Marketing of Private-Brand Motor Oils - Were Customers Misled?

Litigation, North America

Advances in automobile engine performance have driven engine oil improvements to meet more demanding lubrication requirements; however, many older vehicles can still operate on a less highly-formulated oil. A suit was filed by a class of purchasers who claimed they were misled by a retailer of an inferior quality store brand motor oil that damaged their engines. Baker & O'Brien opined with deposition testimony on compliance with industry product labeling requirements, and if the store brand oil could have harmed customer engines.

Motor vehicle manufacturers, in conjunction with oil industry organizations, specify the preferred grades and qualities of motor oil suitable for their engines. Over the years, advances in engine performance have demanded improvements in motor oil quality. However, many older vehicles still on the road can operate satisfactorily on less highly-formulated, lower-cost oils.

A discount retailer manufactured, packaged, and marketed its own "store brand" motor oils at prices below that of well-known major oil company brands. The retailer sold several different grades and qualities-including the advanced quality-in the same aisle alongside competing major brands. Several store brand oils were only suitable for use in older vehicles, and the retailer labeled them as such. The retailer claimed the labeling met all of the statutory recommendations outlined by the American Petroleum Institute (API) and other industry organizations that publish guidelines for such products. Despite this, a number of purchasers of the store brand oils claimed that they were misled into using inferior quality oil in their vehicles, which subsequently damaged their vehicle's engines. A class-action lawsuit was filed against the retailer.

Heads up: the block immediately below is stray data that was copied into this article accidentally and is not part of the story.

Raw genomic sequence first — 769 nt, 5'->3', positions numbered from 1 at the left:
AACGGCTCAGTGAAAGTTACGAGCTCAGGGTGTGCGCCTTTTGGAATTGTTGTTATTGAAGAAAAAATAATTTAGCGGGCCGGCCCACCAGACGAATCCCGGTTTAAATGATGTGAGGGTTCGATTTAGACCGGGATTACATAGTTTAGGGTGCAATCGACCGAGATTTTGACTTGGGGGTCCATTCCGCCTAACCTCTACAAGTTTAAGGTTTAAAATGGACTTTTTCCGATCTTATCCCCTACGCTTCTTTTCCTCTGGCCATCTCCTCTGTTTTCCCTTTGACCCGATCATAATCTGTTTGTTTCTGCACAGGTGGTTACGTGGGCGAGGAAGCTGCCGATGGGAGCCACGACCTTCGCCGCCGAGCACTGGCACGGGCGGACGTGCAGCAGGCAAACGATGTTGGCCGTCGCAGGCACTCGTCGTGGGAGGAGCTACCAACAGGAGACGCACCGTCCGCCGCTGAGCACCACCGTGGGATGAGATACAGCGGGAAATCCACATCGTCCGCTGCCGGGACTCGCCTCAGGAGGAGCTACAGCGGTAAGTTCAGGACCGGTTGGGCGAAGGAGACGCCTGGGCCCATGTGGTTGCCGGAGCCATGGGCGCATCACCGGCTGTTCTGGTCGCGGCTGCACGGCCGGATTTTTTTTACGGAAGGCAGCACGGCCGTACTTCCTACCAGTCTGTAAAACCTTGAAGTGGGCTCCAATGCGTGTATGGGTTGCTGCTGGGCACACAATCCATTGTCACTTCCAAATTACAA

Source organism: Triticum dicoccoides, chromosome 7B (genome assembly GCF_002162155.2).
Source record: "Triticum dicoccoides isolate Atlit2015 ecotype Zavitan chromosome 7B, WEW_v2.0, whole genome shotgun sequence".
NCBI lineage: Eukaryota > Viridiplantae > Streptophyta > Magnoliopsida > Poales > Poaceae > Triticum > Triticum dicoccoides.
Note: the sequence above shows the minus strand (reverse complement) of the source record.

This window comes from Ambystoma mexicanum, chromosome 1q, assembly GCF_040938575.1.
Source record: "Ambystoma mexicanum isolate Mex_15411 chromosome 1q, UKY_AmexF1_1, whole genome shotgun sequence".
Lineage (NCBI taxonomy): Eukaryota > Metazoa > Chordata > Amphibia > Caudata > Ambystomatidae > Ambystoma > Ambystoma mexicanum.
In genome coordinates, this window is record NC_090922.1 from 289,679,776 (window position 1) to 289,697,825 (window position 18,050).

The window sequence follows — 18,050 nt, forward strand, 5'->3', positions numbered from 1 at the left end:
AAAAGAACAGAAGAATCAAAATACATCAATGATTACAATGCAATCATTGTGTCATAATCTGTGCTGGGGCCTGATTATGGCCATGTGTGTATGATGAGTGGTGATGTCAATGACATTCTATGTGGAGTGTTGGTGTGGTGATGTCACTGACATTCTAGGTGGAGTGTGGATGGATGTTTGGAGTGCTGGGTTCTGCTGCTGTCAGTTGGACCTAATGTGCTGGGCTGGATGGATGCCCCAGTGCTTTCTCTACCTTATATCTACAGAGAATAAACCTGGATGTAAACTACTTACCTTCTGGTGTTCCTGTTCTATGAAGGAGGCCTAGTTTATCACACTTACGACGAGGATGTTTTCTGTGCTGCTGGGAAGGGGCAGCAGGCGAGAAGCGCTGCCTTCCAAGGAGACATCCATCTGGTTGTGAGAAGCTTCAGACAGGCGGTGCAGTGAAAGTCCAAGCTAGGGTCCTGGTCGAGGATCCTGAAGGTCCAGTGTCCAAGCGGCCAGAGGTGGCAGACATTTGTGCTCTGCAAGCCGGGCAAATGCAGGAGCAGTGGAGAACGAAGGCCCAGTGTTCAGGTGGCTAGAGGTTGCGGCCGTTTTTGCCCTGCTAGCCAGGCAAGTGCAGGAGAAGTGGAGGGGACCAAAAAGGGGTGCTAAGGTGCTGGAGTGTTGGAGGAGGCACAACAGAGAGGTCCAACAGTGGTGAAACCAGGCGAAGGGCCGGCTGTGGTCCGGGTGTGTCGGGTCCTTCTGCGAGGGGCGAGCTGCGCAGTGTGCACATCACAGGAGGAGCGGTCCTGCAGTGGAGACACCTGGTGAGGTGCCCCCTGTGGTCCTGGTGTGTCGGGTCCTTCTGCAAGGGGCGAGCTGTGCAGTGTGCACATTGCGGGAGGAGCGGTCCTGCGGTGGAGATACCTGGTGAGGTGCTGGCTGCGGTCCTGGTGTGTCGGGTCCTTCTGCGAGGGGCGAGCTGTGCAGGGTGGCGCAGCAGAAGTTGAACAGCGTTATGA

Baker & O'Brien was engaged to: (1) opine on whether the labeling complied with all industry guidelines and included required cautionary statements; (2) opine on whether the store brand oils would have harmed the customers' engines if applied appropriately; (3) opine on what, if any, damage might have occurred from misapplying the oils; and (4) determine whether any of the plaintiffs had purchased the store brand oils for non-automotive use.

Following our investigations, Baker & O'Brien prepared a report detailing our findings and provided deposition testimony. After extensive discovery, the parties were able to negotiate a satisfactory settlement, thereby avoiding trial.

Ed M. Scardaville

Senior Advisor

Petroleum Refining
Standard of Care / Litigation / Expert Witness Testimony / Product Quality
North America